Tonight (4/1), Season 2 of AMC’s The Killing premieres. And I cannot tell you how fricking excited I am!
I absolutely loved the intriguing 1st season, particularly steely homicide detective Sarah Linden. Based on the Danish TV series Forbrydelsen (The Crime), the gritty series is a compelling murder mystery. Detective Linden, played superbly by Emmy-nominated Mireille Enos, is a single mother who plans on leaving Seattle with her son to move to California with her fiance. But she gets pulled back in to one last case. The murder of teenaged Rosie Larsen.
The Killing doesn’t just focus on the detectives or the suspects or solving the murder. It also shows us Rosie’s family. Through the unfolding case, we see how grief affects each of the characters differently. Raising themes of misogyny, racism and xenophobia, the show uniquely focuses on how a tragedy affects a family and ultimately how those ripples affect a community.
The Killing quietly unfolds, pulling you in with its complicated characters, taut suspense and addictive twists. Enos, whose face often tells us everything she’s thinking without ever uttering a word, as the stoic and driven Linden anchors the show. We witness her struggle with her obsessive dedication to her career and seeking justice and her devotion to her son. Joel Kinnaman as Stephen Holder, Linden’s sarcastic and strangely charismatic rookie partner, and Emmy-nominated Michelle Forbes (who’s amazeballs in everything) as Mitch Larsen, Rosie’s distraught mother, also shine with subtle, nuanced performances.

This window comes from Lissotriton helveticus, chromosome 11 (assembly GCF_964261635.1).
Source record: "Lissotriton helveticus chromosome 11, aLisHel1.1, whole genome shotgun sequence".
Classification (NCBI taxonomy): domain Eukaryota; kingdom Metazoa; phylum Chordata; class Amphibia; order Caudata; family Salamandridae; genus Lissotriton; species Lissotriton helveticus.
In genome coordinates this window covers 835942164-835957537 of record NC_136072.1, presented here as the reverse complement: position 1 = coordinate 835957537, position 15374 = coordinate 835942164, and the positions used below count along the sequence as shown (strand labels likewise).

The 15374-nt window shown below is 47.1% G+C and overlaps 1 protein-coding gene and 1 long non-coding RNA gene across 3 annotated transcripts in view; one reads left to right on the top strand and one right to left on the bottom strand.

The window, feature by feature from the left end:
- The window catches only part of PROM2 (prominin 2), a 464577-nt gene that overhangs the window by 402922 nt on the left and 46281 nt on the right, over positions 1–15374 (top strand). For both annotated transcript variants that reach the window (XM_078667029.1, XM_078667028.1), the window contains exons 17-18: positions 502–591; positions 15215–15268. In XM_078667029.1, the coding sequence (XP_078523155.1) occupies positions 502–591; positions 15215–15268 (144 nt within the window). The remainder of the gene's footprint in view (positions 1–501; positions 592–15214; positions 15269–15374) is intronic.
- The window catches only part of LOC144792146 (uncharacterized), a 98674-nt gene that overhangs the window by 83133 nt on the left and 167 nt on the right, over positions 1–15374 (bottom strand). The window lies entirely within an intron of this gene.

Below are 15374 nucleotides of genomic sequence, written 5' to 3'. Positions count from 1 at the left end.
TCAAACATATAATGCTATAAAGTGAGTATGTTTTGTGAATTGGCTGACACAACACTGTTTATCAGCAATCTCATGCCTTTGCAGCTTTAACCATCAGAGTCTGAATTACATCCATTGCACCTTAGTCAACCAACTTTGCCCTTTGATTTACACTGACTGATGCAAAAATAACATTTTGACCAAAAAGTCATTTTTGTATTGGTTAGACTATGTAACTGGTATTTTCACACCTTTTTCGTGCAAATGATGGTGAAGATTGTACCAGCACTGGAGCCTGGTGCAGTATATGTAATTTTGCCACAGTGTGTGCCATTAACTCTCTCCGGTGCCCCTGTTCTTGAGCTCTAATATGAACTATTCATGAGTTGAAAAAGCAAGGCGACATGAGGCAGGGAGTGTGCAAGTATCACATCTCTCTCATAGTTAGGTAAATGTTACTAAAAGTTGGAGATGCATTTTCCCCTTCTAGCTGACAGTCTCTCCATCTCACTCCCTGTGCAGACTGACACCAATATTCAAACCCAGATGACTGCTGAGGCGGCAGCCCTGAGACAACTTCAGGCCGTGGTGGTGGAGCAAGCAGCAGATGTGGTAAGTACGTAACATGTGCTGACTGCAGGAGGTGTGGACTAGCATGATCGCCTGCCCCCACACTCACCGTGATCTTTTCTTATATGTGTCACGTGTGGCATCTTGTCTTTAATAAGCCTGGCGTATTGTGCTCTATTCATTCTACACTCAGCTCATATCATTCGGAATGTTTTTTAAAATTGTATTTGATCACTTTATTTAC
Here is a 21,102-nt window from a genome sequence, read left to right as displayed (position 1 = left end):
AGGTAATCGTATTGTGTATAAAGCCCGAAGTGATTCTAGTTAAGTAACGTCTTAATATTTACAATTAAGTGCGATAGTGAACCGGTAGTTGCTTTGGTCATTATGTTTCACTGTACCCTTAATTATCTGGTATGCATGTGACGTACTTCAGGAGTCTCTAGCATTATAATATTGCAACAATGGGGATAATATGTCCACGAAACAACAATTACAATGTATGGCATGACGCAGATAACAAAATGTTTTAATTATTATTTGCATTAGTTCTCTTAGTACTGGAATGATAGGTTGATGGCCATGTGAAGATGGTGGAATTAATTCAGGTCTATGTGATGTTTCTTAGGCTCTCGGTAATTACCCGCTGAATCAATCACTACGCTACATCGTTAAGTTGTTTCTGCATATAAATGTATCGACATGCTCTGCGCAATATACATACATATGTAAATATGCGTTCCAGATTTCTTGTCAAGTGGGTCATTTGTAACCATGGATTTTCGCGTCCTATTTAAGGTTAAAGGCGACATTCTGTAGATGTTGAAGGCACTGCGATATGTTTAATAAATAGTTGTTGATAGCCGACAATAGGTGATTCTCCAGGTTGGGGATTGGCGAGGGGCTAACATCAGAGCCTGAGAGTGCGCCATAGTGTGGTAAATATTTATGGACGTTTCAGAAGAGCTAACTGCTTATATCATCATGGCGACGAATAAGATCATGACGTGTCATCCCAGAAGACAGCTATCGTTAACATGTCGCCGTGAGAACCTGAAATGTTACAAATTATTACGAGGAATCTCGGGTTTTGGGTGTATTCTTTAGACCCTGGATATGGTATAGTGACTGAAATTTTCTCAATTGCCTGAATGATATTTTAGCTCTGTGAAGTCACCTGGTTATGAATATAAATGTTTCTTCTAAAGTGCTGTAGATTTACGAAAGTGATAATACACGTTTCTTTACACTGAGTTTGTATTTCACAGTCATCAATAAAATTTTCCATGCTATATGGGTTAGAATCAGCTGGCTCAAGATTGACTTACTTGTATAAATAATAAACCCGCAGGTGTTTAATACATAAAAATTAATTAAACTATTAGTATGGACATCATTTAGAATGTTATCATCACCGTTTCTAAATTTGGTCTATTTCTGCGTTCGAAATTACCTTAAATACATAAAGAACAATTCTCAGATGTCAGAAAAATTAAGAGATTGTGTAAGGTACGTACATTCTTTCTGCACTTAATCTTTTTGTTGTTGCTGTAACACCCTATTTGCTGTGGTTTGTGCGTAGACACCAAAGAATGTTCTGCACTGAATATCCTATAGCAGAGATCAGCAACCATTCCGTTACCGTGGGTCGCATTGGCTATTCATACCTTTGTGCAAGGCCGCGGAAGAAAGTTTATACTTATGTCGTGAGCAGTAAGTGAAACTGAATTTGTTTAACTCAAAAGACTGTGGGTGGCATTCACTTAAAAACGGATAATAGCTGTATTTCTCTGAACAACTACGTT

Season 1 left us with some huge cliffhangers. SPOILERS!!! -> Who the hell killed Rosie Larsen? Did Darren Richmond get shot? What’s going on with Holder? Why did he double-cross Linden? Is he as shady as he seems? Is Rosie’s murder part of some larger conspiracy?
Many critics were pissed that we still didn’t discover Rosie’s killer by the finale. And sure it was frustrating. But do all shows have to be easy to watch? Part of the reason I loved LOST so much is that you as the audience had to work for the payoff, paying attention to every detail.
As I wrote before, the mystery is actually secondary to the point of the show. The storytelling comes first and foremost. The murder is merely a vehicle to tell the story and showcase the characters. Sud describes The Killing as “slow-burn storytelling in a sense that every moment that we don’t have to prettify or gloss over or make something necessarily easy to digest, that we’re able to go to all sorts of places that are honest, and dark, and beautiful and tragic, in a way that is how a story should be told.”
In our male-dominated media, it’s refreshing to watch a TV show with female writers, a female executive producer and showrunner (Veena Sud), revolving around an intelligent, determined, complicated and flawed female lead who interacts with multiple unique female characters. With the infuriating cancellation of Prime Suspect, I’m even more excited to return to Sarah Linden’s world.
‘The Killing’ Season 2 airs Sunday, April 1st at 8pm, EST on AMC.